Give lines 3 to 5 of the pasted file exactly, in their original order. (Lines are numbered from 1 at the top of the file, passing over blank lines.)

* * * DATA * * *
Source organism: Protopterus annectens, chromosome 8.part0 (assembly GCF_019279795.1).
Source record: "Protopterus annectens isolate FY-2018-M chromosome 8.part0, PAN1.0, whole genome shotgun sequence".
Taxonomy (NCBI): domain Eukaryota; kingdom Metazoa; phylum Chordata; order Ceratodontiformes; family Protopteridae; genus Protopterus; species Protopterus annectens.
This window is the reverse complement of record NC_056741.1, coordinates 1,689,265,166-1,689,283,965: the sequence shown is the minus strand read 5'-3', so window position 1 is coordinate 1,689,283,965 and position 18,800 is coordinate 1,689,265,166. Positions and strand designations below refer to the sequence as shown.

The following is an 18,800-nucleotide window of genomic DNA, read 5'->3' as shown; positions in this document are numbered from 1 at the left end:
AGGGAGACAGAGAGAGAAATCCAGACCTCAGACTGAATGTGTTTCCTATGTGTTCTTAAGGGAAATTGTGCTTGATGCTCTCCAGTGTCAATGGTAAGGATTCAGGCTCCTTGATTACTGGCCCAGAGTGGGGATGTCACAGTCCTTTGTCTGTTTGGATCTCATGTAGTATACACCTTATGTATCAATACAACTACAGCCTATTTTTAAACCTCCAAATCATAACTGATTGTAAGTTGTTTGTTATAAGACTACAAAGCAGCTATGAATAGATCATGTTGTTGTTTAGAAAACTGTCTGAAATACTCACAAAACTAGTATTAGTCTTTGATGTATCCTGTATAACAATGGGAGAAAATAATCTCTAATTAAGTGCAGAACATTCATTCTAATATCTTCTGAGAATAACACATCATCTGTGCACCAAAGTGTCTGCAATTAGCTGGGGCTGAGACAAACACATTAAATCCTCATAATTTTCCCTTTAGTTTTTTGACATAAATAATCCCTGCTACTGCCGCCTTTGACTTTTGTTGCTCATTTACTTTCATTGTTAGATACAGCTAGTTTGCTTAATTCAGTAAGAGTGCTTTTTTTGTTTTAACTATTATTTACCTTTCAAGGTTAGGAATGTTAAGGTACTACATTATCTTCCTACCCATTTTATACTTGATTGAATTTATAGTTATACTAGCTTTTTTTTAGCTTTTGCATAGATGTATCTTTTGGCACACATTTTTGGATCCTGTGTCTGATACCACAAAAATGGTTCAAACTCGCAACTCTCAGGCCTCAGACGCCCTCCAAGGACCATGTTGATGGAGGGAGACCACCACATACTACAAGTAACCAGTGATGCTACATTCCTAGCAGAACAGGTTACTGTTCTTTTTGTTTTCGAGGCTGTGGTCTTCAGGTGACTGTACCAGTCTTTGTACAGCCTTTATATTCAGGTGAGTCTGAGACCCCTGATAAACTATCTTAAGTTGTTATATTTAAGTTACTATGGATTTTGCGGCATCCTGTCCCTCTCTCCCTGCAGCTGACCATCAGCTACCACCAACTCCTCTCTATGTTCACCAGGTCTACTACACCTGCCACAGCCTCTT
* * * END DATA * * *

Taxonomy (NCBI): domain Eukaryota; kingdom Metazoa; phylum Chordata; order Ceratodontiformes; family Protopteridae; genus Protopterus; species Protopterus annectens.
This window is the reverse complement of record NC_056741.1, coordinates 1,689,265,166-1,689,283,965: the sequence shown is the minus strand read 5'-3', so window position 1 is coordinate 1,689,283,965 and position 18,800 is coordinate 1,689,265,166. Positions and strand designations below refer to the sequence as shown.

The following is an 18,800-nucleotide window of genomic DNA, read 5'->3' as shown; positions in this document are numbered from 1 at the left end: